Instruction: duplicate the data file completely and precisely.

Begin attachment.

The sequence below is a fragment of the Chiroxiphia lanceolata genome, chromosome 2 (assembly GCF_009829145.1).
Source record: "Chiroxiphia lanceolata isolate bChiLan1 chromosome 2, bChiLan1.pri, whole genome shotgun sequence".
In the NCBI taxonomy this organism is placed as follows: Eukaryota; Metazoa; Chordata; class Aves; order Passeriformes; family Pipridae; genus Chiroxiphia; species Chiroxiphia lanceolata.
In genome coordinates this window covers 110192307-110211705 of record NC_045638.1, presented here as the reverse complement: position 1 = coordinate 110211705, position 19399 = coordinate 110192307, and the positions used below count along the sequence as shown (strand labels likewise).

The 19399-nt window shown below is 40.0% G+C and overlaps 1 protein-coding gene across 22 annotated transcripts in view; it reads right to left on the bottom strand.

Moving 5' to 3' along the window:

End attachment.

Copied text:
The sequence below is a fragment of the Chiroxiphia lanceolata genome, chromosome 2 (assembly GCF_009829145.1).
Source record: "Chiroxiphia lanceolata isolate bChiLan1 chromosome 2, bChiLan1.pri, whole genome shotgun sequence".
In the NCBI taxonomy this organism is placed as follows: Eukaryota; Metazoa; Chordata; class Aves; order Passeriformes; family Pipridae; genus Chiroxiphia; species Chiroxiphia lanceolata.
In genome coordinates this window covers 110192307-110211705 of record NC_045638.1, presented here as the reverse complement: position 1 = coordinate 110211705, position 19399 = coordinate 110192307, and the positions used below count along the sequence as shown (strand labels likewise).

The 19399-nt window shown below is 40.0% G+C and overlaps 1 protein-coding gene across 22 annotated transcripts in view; it reads right to left on the bottom strand.

Moving 5' to 3' along the window: